Utopia (Anglais) Relié – novembre 2005
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The infant was taken, within a week of its birth, to the precincts of the church; the child of wrath must be reformed into the image of God, 'the servant of the fiend' made into 'a son of joy'. At the church-door the priest asked the midwife if the child were male or female, and then made a sign of the cross on the infant's forehead, breast and right hand. He placed some salt in the baby's mouth according to custom; then the priest exorcised the devil from its body with a number of prayers, and pronounced baptism as the sole means 'to obtain eternal grace by spiritual regeneration'. The priest spat in his left hand and touched the ears and nose of the child with his saliva. Let the nose be open to the odour of sweetness. It was time to enter the church itself, the priest taking the right hand of the new-born child who had with the salt and saliva been granted the station of a catechumen.
The litanies of the saints were pronounced over the baptismal font; the priest then divided the water with his right hand and cast it in the four directions of the cross. He breathed three rimes upon it and then spilled wax in a cruciform pattern. He divided the holy water with a candle, before returning the taper to the cleric beside him. Oil and chrism were added, with a long rod or spoon, and the child could now be baptised. Thomas More, what seekest thou? The sponsors replied for the infant, Baptism. Dost thou wish to be baptised? I wish. The child was given to the priest, who immersed him three times in the water. He was then anointed with chrism and wrapped in a chrismal robe. Thomas More, receive a white robe, holy and unstained, which thou must bring before the tribunal of Our Lord Jesus Christ, that thou mayest have eternal life and live for ever and ever. The candle was lit and placed in the child's right hand, thus inaugurating a journey through this dark world which ended when, during the last rites, a candle was placed in the right hand of the dying man with the prayer, 'The Lord is my Light and my Salvation, whom shall I fear?' Whom shall this particular child fear, when it was believed by the Church that the whole truth and meaning of baptism was achieved in the act of martyrdom? 'Baptism and suffering for the sake of Christ', according to a second-century bishop, are the two acts which bring full 'remission of sins'.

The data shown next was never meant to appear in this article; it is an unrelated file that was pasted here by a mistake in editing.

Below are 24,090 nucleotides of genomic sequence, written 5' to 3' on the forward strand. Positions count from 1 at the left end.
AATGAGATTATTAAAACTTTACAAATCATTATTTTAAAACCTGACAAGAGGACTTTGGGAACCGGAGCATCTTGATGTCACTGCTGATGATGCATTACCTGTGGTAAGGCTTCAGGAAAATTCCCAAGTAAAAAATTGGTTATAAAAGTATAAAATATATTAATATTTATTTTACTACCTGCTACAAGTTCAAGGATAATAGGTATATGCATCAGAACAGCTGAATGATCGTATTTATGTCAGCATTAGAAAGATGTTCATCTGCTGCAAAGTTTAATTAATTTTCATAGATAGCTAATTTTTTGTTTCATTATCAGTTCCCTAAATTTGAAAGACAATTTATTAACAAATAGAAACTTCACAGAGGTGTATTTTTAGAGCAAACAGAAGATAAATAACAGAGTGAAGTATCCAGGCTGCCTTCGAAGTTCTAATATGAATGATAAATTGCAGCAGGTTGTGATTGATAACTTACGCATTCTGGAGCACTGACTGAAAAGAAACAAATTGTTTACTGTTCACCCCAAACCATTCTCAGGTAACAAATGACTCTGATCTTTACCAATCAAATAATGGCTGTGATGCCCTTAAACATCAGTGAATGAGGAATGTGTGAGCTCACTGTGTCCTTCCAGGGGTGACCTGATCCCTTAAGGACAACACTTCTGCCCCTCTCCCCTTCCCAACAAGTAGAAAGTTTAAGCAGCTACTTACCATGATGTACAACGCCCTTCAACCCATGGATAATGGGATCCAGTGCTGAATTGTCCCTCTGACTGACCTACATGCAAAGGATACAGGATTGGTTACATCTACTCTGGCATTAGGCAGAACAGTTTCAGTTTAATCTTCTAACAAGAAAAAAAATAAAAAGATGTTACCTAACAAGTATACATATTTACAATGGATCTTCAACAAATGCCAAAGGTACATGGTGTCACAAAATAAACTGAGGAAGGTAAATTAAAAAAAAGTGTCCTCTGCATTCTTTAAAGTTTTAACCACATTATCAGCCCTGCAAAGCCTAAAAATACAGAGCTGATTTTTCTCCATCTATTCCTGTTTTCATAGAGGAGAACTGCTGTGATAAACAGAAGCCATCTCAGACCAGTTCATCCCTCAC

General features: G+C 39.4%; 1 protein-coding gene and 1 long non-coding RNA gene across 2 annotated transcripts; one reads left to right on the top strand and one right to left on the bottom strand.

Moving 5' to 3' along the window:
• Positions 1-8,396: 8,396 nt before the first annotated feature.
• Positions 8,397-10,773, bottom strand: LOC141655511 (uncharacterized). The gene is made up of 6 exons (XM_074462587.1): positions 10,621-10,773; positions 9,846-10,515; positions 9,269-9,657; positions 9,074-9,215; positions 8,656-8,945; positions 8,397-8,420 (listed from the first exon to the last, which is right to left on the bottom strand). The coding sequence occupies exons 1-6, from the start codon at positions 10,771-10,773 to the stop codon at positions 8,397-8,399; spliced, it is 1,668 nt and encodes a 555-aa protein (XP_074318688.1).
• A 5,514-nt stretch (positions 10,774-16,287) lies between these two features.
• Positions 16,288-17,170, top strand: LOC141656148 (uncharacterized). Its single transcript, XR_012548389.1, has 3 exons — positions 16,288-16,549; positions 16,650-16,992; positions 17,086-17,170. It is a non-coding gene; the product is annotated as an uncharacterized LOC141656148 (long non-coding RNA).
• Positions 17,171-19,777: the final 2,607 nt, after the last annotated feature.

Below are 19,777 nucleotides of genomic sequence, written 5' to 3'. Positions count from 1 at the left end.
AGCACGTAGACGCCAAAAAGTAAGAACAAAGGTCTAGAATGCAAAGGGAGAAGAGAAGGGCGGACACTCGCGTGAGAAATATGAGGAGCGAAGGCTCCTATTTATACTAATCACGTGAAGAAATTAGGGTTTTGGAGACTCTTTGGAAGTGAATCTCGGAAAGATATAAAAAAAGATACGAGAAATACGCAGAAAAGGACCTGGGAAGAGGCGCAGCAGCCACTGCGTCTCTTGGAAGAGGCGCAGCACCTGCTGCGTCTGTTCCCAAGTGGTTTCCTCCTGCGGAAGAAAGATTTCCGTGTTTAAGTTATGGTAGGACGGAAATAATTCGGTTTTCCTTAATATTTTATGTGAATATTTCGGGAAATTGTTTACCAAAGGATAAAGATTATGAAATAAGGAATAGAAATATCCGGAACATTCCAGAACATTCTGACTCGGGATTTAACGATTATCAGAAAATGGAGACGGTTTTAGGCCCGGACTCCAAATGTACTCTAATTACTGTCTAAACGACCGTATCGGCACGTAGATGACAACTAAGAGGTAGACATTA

It was considered best to baptise the child on the same day as its birth, if such haste were practicable, since an infant unbaptised would be consigned to limbo after its death. To leave this world in a state of original sin was to take a course to that eternal dwelling, Limbus puerorum, suspended between heaven, hell and purgatory. There the little unbaptised souls would dwell in happy ignorance beside the more formidable and haunting Limbus patrum, which contained the souls of Noah, Moses and Isaiah together with (in Dante's epic) Virgil, Aristotle, Socrates and all the good men who lived on earth before the birth, death and resurrection of Jesus. Adam had already been dragged from this place at the time of Christ's crucifixion, but there was continual debate within the Church about the consequences of denying new-born children the eternal comfort of paradise. Could a child be saved by the desire, the votum, of its parents? Thomas More himself would eventually concede only that 'those infantes be dampned onely to the payne of losse of heauen'.
In various late medieval pictures of baptism, in manuscripts and devotional manuals, the priest stands with his surplice and stole beside the font. Sometimes he seems to be balancing the infant in the palm of his hand, yet the child is so unnaturally large and alert for such an early stage in its life that we can only assume it acquired mental consciousness with its spiritual renovation. A clerk with a surplice stands behind the priest, while two sponsors and the child's father are generally seen beside the font. In some depictions of this first of the seven sacraments, an image of the dying Christ hangs behind the human scene. But the mother was rarely, if ever, present.